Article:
The Freedom From Religion Foundation has issued a report on the record of influence of Christian nationalism resulting from Trump Supreme Court and lower court appointments. These judicial nominations are moving the judicial system further from the will of the American people by threatening state/church separation, true religious freedom, reproductive rights, voting rights and civil rights.
Adding a binding code of ethics, clear rules on Supreme Court justices recusing themselves, mandatory disclosure laws, plus adding more seats on the Supreme and lower courts will help to make our courts freer, fairer and meet the independent judicial needs of all Americans, including secular Americans.
Which judicial reform bills does FFRF Action Fund support and what do they do?
Introduced by Senator Sheldon Whitehouse, R.I., and by Rep. Hank Johnson, Ga.
Requires Supreme Court justices to adopt and follow a code of ethics, places transparency standards on gifts and travel, codifies recusal standards and requires the court to disclose lobbying and dark money interests before it. It seeks to restore public trust in the Supreme Court by bringing much-needed accountability and transparency to this institution. SCERT brings the Supreme Court into closer alignment with the rest of the federal judiciary with a mandated code of ethics; disclosure rules that are, at a minimum, the same as members of Congress; and brings much-needed transparency to lobbying efforts via the amicus system used to influence the Supreme Court.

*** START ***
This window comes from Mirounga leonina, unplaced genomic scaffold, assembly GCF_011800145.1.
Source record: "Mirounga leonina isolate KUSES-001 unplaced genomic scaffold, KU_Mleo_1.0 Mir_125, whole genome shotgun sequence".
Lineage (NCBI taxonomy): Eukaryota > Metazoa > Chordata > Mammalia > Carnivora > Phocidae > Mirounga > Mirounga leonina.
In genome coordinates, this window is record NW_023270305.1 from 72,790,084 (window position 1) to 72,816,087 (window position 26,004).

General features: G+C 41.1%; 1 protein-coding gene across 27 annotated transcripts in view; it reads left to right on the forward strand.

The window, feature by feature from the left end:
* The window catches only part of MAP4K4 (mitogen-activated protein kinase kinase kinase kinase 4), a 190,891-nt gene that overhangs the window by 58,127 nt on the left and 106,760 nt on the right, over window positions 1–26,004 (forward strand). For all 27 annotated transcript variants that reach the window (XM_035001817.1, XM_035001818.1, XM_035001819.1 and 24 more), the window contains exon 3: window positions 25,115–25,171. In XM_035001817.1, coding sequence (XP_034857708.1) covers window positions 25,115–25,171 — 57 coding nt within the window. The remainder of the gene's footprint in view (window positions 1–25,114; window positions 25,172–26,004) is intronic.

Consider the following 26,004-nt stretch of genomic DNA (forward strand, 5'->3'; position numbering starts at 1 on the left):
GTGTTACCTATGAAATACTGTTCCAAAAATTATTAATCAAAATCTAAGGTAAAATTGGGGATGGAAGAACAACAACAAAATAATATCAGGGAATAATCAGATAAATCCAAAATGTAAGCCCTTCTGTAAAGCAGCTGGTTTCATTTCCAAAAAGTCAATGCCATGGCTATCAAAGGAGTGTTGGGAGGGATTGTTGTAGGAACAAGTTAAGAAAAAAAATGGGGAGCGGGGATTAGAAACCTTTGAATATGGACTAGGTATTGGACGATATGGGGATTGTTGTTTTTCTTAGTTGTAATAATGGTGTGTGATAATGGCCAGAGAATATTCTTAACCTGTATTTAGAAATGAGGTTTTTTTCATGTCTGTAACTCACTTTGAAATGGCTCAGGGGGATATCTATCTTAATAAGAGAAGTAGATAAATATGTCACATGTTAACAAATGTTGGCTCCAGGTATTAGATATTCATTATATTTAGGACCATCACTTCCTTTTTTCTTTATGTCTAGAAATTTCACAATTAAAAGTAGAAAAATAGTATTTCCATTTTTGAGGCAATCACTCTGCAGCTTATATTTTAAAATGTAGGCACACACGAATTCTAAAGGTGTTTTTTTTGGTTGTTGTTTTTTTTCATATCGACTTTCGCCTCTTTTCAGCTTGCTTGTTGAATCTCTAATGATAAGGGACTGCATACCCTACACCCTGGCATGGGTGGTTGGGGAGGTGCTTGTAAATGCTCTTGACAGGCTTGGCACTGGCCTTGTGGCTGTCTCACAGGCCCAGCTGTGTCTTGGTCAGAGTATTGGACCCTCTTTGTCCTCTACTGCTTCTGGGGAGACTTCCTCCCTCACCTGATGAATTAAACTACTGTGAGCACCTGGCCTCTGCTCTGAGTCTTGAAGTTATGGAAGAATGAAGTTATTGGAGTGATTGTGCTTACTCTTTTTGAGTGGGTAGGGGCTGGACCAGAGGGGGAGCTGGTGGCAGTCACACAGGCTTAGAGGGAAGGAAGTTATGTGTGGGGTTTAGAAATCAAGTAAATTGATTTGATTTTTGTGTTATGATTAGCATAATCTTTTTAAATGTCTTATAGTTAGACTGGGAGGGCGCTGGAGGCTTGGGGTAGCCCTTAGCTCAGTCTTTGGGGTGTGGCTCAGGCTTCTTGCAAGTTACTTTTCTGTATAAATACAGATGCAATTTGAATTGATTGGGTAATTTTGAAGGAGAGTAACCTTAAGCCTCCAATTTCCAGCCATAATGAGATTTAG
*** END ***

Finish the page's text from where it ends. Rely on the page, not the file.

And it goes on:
Adds four associate justices to the Supreme Court of the United States, bringing the total number of Supreme Court justices from 9 to 13. The number of justices may be changed, by Congress, without a constitutional amendment. The number of justices has changed seven times in American history. Historically, the number has been tied to the number of judicial circuits (justices each oversee one circuit). Now there are 13 circuits. There should be 13 justices.
H.R.4886, introduced by Rep. Hank Johnson, Ga.
Adds 203 new lower court judgeships across 47 judicial districts. Addresses the massive case backlog due to a shortage of federal judges in districts across the country, which is preventing Americans from having their day in court and their matters adjudicated. Justice delayed is justice denied.
For decades, Congress and the Judicial Conference used a threshold of 400 case filings per judgeship when determining whether a judicial district needed additional judgeships. In 1993,